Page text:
What are the uses of the star topology

Network (topology)

In a computer network, the topology describes the structure of the connections between several devices in order to ensure a common exchange of data.

The topology of a network is decisive for its reliability: only if there are alternative paths between the nodes, the functionality is maintained in the event of failure of individual connections. There are then one or more alternative routes (or diversions) in addition to the commute to work.

A distinction is made between physical and logical topology. The physical topology describes the structure of the network cabling; the logical topology the flow of data between the end devices.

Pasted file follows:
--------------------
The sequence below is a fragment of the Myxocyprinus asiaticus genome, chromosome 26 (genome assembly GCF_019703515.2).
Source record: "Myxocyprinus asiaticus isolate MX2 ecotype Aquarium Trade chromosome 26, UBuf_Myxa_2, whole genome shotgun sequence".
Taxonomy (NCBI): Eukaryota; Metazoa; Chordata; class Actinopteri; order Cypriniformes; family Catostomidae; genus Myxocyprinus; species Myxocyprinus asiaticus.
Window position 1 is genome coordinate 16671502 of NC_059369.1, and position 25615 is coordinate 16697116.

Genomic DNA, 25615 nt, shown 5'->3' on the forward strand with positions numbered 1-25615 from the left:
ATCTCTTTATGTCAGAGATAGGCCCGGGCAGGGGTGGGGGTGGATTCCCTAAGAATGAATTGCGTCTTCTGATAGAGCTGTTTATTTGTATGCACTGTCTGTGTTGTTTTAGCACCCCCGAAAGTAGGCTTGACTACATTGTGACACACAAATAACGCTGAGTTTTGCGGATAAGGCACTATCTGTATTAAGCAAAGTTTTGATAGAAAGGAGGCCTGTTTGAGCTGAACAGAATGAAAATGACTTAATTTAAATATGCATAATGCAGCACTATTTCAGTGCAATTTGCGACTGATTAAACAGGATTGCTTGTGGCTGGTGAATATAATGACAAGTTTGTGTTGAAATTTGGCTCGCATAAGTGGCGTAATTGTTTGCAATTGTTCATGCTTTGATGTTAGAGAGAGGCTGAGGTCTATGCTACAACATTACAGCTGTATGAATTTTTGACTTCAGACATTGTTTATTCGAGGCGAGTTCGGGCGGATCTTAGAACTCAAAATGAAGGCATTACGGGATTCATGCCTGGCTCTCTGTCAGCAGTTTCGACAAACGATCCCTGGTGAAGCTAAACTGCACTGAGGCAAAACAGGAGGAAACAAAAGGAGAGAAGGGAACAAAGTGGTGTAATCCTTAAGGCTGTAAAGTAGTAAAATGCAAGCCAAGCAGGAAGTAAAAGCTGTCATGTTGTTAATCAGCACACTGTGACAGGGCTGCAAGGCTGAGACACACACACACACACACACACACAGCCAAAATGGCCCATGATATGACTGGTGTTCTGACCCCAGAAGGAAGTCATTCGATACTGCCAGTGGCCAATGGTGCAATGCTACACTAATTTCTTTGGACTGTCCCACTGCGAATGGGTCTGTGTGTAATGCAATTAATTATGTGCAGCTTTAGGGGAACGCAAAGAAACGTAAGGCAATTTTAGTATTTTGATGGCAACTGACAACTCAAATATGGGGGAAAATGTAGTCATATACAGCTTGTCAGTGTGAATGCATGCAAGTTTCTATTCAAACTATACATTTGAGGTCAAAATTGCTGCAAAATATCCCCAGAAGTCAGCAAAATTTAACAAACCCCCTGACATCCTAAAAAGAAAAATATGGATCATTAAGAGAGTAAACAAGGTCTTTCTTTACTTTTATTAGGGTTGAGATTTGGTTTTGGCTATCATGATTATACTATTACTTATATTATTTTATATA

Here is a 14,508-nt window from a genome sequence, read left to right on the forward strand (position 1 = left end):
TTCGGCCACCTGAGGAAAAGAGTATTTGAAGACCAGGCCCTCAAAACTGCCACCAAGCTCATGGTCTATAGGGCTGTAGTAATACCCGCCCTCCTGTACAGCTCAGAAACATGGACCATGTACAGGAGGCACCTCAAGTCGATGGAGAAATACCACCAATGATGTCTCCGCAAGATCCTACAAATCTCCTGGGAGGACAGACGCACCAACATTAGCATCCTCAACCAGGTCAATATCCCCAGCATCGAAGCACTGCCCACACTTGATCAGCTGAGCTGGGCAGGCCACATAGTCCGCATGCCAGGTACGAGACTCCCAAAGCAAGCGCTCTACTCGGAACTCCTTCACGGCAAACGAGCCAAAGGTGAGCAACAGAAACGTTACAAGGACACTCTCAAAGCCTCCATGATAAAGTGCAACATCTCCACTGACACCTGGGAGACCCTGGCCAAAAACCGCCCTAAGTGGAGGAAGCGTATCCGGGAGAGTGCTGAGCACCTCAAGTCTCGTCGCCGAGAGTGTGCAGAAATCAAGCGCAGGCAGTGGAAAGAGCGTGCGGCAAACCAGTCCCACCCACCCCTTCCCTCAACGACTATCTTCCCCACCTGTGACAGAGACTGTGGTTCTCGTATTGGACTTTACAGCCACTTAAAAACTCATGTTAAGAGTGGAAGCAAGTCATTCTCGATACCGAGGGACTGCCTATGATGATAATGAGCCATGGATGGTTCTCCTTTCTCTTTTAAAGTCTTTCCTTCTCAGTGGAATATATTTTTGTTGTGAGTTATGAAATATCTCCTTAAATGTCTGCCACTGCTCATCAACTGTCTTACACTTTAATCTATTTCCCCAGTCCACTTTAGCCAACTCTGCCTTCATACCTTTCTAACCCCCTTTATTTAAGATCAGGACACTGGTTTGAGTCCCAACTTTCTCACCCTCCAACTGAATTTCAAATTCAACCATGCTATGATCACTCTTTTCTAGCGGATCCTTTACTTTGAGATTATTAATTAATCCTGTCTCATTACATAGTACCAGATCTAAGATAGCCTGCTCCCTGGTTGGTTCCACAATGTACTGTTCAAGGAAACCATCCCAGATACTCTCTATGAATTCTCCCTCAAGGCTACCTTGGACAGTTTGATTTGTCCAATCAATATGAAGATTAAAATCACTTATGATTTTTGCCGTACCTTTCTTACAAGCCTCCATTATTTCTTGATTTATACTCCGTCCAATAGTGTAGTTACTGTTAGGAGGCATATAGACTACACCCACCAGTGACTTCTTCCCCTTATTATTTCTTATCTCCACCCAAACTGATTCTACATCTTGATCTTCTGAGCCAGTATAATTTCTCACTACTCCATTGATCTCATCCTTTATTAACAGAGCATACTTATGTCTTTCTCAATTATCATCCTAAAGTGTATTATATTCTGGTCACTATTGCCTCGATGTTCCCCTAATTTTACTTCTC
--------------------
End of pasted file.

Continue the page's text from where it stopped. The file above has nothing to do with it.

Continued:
Knowledge of the topology of a network is also useful for evaluating its performance, as well as the investment costs and for selecting suitable hardware.

Ring topology

When networking in ring topology, 2 participants are connected to each other via two-point connections, so that a closed ring is created. The information to be transmitted is forwarded from subscriber to subscriber until it reaches its destination.

In order to avoid overlaps, this type of networking requires special addressing methods. Since each participant can act as a repeater at the same time (if no splitters are used), large distances can be bridged in this way (when using fiber optic cables in the kilometer range).